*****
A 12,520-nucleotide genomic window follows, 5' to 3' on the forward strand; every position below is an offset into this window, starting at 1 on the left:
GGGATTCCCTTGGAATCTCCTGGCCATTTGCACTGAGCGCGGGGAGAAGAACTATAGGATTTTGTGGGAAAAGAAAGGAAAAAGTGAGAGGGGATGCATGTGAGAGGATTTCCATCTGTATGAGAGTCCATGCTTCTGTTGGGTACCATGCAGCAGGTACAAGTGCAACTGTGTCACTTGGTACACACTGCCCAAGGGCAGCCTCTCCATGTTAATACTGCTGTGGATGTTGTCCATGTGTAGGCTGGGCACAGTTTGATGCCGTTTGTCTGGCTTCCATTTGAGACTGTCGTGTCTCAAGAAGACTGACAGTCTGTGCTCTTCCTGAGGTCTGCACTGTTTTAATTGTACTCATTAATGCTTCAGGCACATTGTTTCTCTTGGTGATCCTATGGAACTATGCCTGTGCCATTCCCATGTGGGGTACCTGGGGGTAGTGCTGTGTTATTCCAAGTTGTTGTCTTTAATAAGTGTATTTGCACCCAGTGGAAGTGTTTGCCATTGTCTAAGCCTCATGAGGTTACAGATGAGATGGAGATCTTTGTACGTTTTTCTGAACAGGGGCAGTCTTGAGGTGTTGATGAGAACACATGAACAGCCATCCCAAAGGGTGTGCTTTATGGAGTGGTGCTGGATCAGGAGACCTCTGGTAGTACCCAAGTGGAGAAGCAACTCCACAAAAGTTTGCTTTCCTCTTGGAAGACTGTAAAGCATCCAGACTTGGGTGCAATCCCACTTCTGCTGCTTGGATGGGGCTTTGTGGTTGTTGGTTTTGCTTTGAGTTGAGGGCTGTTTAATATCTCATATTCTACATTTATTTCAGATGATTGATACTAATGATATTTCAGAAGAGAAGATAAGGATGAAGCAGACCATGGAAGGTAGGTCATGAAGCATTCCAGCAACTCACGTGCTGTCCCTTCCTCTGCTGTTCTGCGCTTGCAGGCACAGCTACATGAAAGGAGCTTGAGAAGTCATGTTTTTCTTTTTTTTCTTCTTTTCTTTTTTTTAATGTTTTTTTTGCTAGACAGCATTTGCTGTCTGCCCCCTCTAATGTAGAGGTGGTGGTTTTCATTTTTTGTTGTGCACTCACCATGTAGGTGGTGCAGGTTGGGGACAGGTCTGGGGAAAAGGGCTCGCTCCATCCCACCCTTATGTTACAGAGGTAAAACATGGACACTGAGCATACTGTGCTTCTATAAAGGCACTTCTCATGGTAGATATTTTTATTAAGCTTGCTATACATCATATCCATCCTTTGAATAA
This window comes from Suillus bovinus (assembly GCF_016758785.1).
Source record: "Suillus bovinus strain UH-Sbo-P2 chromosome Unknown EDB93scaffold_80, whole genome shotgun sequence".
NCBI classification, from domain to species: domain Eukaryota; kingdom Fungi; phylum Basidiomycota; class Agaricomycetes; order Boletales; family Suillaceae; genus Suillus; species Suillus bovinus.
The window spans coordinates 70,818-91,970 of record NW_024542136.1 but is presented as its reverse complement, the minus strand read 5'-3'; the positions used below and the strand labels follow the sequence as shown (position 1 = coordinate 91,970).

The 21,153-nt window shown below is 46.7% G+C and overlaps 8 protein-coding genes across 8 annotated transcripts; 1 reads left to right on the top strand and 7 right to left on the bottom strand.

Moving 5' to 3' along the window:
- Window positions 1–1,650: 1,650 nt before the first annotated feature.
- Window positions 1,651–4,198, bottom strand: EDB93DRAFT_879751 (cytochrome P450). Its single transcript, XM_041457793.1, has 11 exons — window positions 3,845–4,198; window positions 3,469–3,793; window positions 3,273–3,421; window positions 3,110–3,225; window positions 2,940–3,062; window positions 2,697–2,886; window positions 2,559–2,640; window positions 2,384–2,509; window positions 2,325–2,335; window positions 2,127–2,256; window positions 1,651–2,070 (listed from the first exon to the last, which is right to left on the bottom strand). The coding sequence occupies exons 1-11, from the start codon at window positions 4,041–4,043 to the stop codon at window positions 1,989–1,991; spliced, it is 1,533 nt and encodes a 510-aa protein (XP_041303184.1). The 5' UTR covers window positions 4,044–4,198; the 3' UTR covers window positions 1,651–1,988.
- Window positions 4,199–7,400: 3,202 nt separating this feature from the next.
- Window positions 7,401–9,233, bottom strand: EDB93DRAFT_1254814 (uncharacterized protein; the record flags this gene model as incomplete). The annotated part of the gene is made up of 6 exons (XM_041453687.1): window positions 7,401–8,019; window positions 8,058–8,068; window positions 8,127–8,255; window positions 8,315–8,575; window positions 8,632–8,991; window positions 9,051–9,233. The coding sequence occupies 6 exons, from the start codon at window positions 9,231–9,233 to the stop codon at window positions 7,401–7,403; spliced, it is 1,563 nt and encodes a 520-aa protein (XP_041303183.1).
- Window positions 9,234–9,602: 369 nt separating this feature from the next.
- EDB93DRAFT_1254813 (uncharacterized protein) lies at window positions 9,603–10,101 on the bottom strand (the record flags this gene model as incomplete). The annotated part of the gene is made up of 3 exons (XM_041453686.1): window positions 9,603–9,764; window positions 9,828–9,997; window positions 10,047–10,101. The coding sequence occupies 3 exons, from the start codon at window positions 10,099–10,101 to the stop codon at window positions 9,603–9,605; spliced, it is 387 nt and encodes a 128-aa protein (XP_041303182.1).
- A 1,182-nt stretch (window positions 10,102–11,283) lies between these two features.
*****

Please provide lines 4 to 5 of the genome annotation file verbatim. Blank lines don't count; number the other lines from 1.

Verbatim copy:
Source record: "Suillus bovinus strain UH-Sbo-P2 chromosome Unknown EDB93scaffold_80, whole genome shotgun sequence".
NCBI classification, from domain to species: domain Eukaryota; kingdom Fungi; phylum Basidiomycota; class Agaricomycetes; order Boletales; family Suillaceae; genus Suillus; species Suillus bovinus.